By Mike Kirkhart
Editor’s note: In the previous two issue Mike Kirkhart and his son Buddy showed in detail how a reproduction for this striped bass was prepared for the final painting process. In this issue Mike will explain in detail his professional process for painting this striper reproduction. The striper is going to his friend and client Larry Jones who caught and released his trophy fish (45 inches, 40 pounds) below the Tennessee River Dam fishing with guide Todd Asher. The full story and photo reference is in Issue 129.
by John Jennings
Do you steal from your business? Maybe I should not be so harsh and instead ask, “Do you draw money out of your business when you should not?” Nearly one out of three American business owners do. Even more alarming is that 1 in 3 business failures are linked to employee theft and fraud. It’s 15 times more likely that your business will be targeted by an employee than by anyone else, and 75 percent of these crimes will go unnoticed.
Remember—you are an employee of your business.
by Bob Berry
I had the idea of carving a hand holding a fish for release for several years. It seemed to be a good idea and as far as I know, no one has done this kind of carving before. It would be a first in the fish carving arena, although there have been molded and cast hands in taxidermy competition many times before. I was contemplating carving it for competition, then selling it as a second goal. I figured both options made it worth the effort to be good. At this time I was only stuck with selling it. Oh well, I decided to do it.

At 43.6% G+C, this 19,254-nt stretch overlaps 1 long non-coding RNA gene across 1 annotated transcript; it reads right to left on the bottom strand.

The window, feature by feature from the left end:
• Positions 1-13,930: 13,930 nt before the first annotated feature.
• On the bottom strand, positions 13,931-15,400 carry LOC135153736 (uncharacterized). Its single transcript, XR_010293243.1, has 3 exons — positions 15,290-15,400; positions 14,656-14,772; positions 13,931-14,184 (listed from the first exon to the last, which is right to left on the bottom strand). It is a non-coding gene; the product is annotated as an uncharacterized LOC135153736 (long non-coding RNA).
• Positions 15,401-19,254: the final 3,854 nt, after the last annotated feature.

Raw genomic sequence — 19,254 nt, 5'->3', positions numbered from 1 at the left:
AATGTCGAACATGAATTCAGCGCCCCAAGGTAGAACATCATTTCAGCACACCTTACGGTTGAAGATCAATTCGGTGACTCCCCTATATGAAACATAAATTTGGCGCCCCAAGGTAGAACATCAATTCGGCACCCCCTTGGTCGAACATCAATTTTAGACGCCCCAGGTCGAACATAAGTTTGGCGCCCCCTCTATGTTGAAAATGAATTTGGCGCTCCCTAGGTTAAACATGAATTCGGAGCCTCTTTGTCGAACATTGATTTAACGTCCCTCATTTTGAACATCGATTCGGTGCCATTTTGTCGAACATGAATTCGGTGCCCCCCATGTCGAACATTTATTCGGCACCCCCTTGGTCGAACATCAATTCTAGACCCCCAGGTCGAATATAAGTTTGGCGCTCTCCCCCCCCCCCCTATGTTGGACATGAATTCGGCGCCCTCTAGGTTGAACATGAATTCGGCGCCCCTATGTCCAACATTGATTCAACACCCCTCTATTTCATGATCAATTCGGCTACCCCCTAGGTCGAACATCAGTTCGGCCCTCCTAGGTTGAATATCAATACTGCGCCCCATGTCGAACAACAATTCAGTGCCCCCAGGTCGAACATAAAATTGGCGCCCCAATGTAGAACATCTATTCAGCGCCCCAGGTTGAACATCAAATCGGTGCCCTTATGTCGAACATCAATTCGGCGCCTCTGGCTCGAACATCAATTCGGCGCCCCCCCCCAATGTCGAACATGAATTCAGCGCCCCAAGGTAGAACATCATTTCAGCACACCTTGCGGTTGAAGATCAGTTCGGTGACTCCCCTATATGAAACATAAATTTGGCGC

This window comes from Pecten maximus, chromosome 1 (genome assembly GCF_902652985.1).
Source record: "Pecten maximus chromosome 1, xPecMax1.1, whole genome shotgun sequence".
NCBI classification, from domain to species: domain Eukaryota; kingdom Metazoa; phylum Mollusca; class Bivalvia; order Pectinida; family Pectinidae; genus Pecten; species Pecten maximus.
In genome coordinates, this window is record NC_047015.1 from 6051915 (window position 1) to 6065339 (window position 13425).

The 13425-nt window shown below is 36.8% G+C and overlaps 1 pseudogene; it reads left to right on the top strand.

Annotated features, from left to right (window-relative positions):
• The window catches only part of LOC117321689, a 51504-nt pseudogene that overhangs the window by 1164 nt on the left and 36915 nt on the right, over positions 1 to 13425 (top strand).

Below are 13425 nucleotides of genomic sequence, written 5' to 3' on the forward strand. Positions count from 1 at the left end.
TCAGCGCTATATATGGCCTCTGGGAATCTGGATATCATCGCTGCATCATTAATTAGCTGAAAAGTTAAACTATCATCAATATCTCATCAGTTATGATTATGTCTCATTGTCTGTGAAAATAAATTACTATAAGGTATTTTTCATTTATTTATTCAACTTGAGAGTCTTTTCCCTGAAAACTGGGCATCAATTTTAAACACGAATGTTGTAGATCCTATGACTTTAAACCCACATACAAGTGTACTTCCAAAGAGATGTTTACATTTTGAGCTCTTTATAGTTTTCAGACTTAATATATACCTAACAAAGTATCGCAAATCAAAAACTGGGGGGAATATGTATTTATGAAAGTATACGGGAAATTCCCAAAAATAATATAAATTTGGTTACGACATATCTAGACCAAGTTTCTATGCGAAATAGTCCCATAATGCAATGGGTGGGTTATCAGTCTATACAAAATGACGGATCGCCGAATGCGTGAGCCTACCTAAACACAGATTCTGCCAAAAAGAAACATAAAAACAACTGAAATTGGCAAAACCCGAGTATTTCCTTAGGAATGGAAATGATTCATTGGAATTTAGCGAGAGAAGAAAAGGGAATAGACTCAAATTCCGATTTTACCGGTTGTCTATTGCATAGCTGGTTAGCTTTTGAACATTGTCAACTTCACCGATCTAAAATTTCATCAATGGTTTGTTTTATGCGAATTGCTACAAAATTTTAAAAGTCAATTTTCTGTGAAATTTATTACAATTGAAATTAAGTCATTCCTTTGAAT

2019 World Taxidermy and Fish Carving Championships® Approach
Be there when we present $30,750 in cash prizes to winners at the 2019 World Taxidermy & Fish Carving Championships. April 30–May 4, 2019, Expo Center in Springfield, Missouri.
All Cash Awards
COMPETITORS’ AWARD: $14,250.00 CASH AWARDS
$7,500 from Head Quarters and Big Rock Sports
$2,250 from World Show Award Fund
$1,500 from Payer Eyes
$1,000 Mohr Taxidermy Specialties
$1,000 from Coppersmith Global Logistics
$1,000.00 Midwest Fur Dressing
• Master Division:
First $4,000 Second $3,000
Third $1,500 Fourth $750
• Professional Division:
First $2,000 Second $1,500
Third $750 Fourth $500
by Larry Blomquist
When I began my research on quail of North America, I really did not know there were so many species and subspecies in Central America, Mexico, and North America. The quail of the American continent are referred to as New World quail and those of the European and Asia continents are referred to as Old World quail. Of course, hunters and taxidermists consider them gamebirds and depending on what part of the country you live in, quail are quail, with a regional name for each of the species.
In my search for reference it was easy to see that the most common species in the United States were the California quail, bobwhite quail, Gambel’s quail, and scaled quail (commonly called blue quail). I was able to find some good reference for these. The mountain quail, which is found in the mountains of the western USA, was a tough one to find reference where I could acquire copyrights.
There are many subspecies of all of these, so for the purpose of this photo reference, I will group the photos according to the species name that is common with the subspecies. I will give brief descriptions of the four species that are most common in the USA with range maps of their distribution.